Making a Habit of Health

“People don’t decide their futures, they decide their habits, and their habits decide their futures.” – F.M. Alexander

This year is my 21st birthday of breast cancer survival and my fifteenth year of working with other cancer survivors. My poor prognosis prompted a radical review of my life – I was a young mum with everything to live for, so survival was the only option I was prepared to consider. Leaving no stone unturned, I changed my diet, my career, my habits and my whole outlook – learning to work with my body rather than against it. Looking back, I can see that cancer did me a huge favour: in looking for ways to extend my life, I also learned how to enjoy my life.

Back in 1997, when I was diagnosed, the idea of influencing survival with diet and lifestyle choices was considered delusional: I was told there was nothing I could do. But instinctively I knew my habits and attitudes had the potential to radically change my biochemistry and, luckily, there were a few pioneering souls (like Bernie Siegel and Penny Brohn) who agreed with me. I made it my mission to learn everything there was to know about people who had influenced their own survival in natural ways.

Since then, our knowledge of cancer has progressed fantastically. We have identified the ‘hallmarks’ of cancer development and progression, and formed a detailed understanding of the underlying genetic and metabolic pathways. The research is building every week to prove that cancer cells do have weaknesses – and that we can exploit some of these with diet and lifestyle changes.

Instead of revealing a single cause, or magic bullet, the evidence shows that cancer is the result of a series of malfunctions. The conditions associated with an increased risk  include nutrient deficiencies, oxygen depletion, chronic inflammation, hormonal imbalances, rampant stress, raised blood sugar, inappropriate growth signals, genetic damage: the familiar maladies of modern life. It’s obvious, at least to me, that if you address these issues, you make it more difficult for cancer to thrive.

With so many individual variables to consider, it’s not surprising that science-based natural health practitioners are increasingly recognising that the path through cancer is highly individual too. Your route to recovery is about doing what you feel is right, what works for you, and what your instincts are pulling you towards. I see my role as providing you with the support, knowledge and sometimes even the permission, to do what you need to do to survive. To help you get back in balance, to cultivate new trust and respect for your body, and to re-engage with life with optimism and energy.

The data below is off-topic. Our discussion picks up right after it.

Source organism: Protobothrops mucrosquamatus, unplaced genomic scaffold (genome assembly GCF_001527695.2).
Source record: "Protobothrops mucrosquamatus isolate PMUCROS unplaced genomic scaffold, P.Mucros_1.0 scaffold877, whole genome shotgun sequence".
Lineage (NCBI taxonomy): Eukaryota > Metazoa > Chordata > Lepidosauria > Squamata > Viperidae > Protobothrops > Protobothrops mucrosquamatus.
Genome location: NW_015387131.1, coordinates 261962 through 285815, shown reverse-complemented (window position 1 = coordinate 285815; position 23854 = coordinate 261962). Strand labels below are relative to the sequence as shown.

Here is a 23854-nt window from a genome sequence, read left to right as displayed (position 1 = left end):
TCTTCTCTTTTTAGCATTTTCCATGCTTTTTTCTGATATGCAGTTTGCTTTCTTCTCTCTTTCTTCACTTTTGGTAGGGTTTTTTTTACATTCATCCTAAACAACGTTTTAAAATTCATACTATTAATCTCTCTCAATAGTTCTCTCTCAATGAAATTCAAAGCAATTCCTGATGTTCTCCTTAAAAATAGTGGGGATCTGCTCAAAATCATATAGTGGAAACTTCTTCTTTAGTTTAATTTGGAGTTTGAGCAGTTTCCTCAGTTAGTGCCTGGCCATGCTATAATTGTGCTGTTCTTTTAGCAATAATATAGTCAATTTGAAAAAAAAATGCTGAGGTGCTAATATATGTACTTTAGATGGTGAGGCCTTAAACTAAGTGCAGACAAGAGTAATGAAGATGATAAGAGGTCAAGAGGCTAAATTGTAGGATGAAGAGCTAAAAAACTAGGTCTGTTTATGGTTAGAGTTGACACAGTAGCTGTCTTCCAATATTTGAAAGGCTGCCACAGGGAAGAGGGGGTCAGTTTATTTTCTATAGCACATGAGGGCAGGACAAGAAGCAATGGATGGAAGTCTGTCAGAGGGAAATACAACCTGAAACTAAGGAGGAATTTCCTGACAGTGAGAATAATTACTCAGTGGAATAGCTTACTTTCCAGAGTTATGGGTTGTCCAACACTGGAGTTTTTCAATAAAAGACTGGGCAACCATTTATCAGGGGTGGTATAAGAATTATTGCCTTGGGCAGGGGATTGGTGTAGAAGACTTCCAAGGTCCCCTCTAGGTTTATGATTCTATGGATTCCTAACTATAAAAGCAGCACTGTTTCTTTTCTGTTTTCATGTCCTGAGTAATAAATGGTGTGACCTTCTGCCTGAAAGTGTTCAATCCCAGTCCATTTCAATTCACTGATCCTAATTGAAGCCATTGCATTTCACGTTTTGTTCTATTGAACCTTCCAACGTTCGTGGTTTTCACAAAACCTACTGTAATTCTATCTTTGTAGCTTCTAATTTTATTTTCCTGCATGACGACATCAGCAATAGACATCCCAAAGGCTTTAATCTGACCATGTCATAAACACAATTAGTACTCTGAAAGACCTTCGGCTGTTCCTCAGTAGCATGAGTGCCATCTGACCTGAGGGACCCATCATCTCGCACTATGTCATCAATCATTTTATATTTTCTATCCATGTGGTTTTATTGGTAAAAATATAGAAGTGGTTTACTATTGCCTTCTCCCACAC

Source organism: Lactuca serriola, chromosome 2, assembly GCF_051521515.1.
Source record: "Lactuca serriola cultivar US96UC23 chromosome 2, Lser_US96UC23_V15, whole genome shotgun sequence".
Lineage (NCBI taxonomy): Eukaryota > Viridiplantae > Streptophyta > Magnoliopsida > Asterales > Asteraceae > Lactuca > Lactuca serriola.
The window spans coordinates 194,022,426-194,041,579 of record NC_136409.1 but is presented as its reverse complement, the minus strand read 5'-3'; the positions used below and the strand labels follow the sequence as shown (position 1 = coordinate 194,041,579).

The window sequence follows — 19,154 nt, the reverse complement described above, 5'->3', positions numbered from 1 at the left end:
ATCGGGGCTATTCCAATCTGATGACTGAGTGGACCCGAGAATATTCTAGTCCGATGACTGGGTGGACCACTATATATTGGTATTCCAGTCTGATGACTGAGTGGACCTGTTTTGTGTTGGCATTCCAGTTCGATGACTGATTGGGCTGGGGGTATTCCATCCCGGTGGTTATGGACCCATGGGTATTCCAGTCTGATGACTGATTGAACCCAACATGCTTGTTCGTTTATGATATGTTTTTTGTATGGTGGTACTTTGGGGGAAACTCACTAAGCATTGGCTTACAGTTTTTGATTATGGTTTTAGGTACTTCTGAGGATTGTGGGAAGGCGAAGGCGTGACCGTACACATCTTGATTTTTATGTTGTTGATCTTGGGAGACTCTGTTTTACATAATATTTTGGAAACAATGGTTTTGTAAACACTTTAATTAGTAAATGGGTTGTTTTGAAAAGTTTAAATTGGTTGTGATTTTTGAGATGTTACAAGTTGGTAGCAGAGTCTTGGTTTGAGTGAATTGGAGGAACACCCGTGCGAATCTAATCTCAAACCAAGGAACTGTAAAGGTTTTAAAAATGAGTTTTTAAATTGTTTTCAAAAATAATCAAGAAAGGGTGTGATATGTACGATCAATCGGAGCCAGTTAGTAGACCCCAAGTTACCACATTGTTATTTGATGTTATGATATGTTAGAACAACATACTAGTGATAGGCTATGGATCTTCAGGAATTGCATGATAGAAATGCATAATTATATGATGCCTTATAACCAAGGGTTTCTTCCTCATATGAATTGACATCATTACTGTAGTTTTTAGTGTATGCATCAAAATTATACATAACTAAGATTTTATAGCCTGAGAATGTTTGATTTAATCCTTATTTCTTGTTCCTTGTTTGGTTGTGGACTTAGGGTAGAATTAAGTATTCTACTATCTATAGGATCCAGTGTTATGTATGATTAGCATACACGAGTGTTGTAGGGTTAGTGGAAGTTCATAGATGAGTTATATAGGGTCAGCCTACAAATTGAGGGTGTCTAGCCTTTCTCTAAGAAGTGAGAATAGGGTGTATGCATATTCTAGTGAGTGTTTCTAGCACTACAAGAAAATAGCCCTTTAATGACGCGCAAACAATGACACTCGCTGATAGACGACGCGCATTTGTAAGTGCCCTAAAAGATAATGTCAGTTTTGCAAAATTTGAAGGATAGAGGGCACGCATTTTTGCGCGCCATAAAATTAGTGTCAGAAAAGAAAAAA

You will have heard people say ‘we are what we eat’, but it’s not quite that simple. Our genes and environment, thoughts and lifestyle have significant impact too. Our work will focus on the interaction of all these factors in your life, creating a tailored diet and lifestyle plan to help you to get the best from your treatment, and to support your return to health and happiness once treatment is over. By making better diet and lifestyle choices in the future than you did in the past, you are statistically far more likely to join the survivors.

These days, I have a lot more than instinct to guide my practice. My work is based on years of study, extensive research, and a passion for my subject. I have achieved a high level of academic and professional competence but I am also a warm and friendly therapist with a realistic and down to earth approach. I graduated from ION in 2004 and I was a tutor and lecturer for the college for five years. In 2016 I completed a postgraduate certificate in Personalised Nutrition with CNELM and in 2017 I trained in Functional Medicine and became a BANT registered nutrigenetic counsellor. I’m registered with BANT and CNHC, and accredited by the NTC. I am an expert on the ketogenic diet and one of the first UK nutritionists to publish a book about it, The Dissident Diet, in 2012. I am a well-known lecturer and public speaker within my profession, and write a popular health and recipe blog.

I see clients at home in Kent and also via Skype and FaceTime, allowing me to help clients all over the world. You can read more about me over here or watch a short video over here. Learn more about my approach by following the blog, cooking the recipes, and keeping an eye out for updates on Facebook. When you’re ready, please get in touch to tell me about yourself or make an appointment or book a free exploratory chat with me here.

At the current time in the UK it is illegal for anyone who is not a doctor to claim to treat or prevent cancer or to give advice about cancer treatment. The information, recipes and suggestions shared here are written for a wide audience and should not be construed as personal recommendations; neither are they intended as an alternative to medical advice.

The plethora of books and advice out there is confusing to say the least.  Your ability to distil the latest research and give sensible practical advice on how to make changes to our diets I personally find invaluable.

Rachel

You helped me see that there are things you can do to help yourself and you know what changes to make if you give yourself enough time, thought and kindness.

Jane